Army chief General Qamar Javed Bajwa addresses the National Security Dialogue event in Islamabad

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Army chief General Qamar Javed Bajwa addresses the National Security Dialogue event in Islamabad
Army chief General Qamar Javed Bajwa addresses the National Security Dialogue event in Islamabad
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Chief of Army Staff General Qamar Javed Bajwa, referring to the contentious issue of Indian-occupied Kashmir, said Thursday that “unsettled disputes” were dragging South Asia back to poverty and underdevelopment.

The army chief was addressing a ceremony at the National Security Dialogue in Islamabad where he said that national security is now more than just protection from internal and external threats, adding that it includes development and human security as well.

“Surely, it [national security] is not solely a function of the armed forces alone,” said the army chief, adding that national security had become an “all-encompassing notion’.

The army chief stressed the importance of Pakistan’s geostrategic location, adding that it “positions Pakistan to promote regional connectivity and operate as a trade and transit hub for the region”.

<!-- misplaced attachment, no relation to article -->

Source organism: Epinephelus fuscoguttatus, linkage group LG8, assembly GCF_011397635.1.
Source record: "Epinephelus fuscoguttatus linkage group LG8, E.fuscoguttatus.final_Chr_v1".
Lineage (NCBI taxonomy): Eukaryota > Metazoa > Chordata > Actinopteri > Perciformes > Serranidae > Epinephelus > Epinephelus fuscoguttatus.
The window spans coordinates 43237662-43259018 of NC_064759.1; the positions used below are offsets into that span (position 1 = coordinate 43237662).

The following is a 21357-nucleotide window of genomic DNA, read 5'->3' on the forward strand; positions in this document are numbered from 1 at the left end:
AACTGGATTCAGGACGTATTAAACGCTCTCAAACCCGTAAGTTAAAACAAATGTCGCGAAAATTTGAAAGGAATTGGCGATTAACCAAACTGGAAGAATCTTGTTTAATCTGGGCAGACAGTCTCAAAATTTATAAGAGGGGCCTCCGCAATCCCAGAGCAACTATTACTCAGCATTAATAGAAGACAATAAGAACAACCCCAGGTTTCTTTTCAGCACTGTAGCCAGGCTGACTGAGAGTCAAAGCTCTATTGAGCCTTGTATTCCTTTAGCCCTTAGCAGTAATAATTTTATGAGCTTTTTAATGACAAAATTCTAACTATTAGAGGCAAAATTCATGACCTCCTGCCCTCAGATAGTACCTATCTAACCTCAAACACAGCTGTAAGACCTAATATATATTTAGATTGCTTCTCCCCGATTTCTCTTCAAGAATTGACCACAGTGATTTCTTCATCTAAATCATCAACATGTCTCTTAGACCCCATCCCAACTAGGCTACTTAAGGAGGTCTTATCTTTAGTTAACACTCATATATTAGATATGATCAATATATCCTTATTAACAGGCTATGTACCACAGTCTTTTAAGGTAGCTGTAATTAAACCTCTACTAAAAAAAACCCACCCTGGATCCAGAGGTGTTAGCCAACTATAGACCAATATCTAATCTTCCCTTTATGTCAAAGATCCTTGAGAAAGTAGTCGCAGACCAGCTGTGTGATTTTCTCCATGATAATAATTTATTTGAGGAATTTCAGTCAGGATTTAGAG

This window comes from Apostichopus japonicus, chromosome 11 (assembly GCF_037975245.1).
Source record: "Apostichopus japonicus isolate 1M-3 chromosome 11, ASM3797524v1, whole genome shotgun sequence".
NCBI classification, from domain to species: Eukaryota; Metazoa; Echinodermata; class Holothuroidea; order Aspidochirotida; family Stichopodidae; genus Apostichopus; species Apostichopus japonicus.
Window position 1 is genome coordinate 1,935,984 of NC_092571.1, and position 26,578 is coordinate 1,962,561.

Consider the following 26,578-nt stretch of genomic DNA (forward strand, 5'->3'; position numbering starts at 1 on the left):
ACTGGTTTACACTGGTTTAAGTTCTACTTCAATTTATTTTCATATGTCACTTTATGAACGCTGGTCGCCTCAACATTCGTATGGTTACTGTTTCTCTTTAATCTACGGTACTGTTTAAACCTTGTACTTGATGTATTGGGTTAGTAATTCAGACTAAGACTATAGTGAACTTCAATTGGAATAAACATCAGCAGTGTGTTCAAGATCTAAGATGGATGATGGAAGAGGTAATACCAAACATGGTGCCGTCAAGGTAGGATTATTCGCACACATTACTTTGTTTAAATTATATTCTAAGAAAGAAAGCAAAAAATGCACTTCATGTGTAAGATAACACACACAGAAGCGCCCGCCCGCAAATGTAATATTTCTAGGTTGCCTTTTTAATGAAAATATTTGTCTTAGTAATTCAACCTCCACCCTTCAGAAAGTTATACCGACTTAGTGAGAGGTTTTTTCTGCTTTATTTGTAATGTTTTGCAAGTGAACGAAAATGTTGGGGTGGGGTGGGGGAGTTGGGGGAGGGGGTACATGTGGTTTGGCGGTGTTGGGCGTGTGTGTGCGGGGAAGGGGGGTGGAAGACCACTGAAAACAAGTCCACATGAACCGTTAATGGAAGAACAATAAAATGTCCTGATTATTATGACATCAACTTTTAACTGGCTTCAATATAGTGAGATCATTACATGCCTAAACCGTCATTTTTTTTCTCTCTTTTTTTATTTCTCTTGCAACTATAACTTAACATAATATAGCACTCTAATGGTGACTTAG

He underlined the need for countries to work together to face various challenges such as terrorism, the coronavirus pandemic, and other ills. “Responding in silos is no longer an option,” he stressed.

He said the world has witnessed setbacks such as the World Wars and the Cold War, adding that the world was faced with similar charges. Gen Bajwa said history had taught the world that progress has been achieved through an interconnected and interdependent sense of security.

The army chief urged world players to enhance their relations and move towards convergence rather than divergence for the benefit of the world.

Gen Bajwa said Pakistan, like other countries of the region, is facing “multidimensional challenges” that it cannot handle single-handily, adding that a multilateral global and regional approach to defeat them.

The army chief said it is regrettable to acknowledge that despite a lot of human population in South Asia, it is still the “least integrated” region when it comes to important issues such as water, trade, infrastructure, and energy cooperation.

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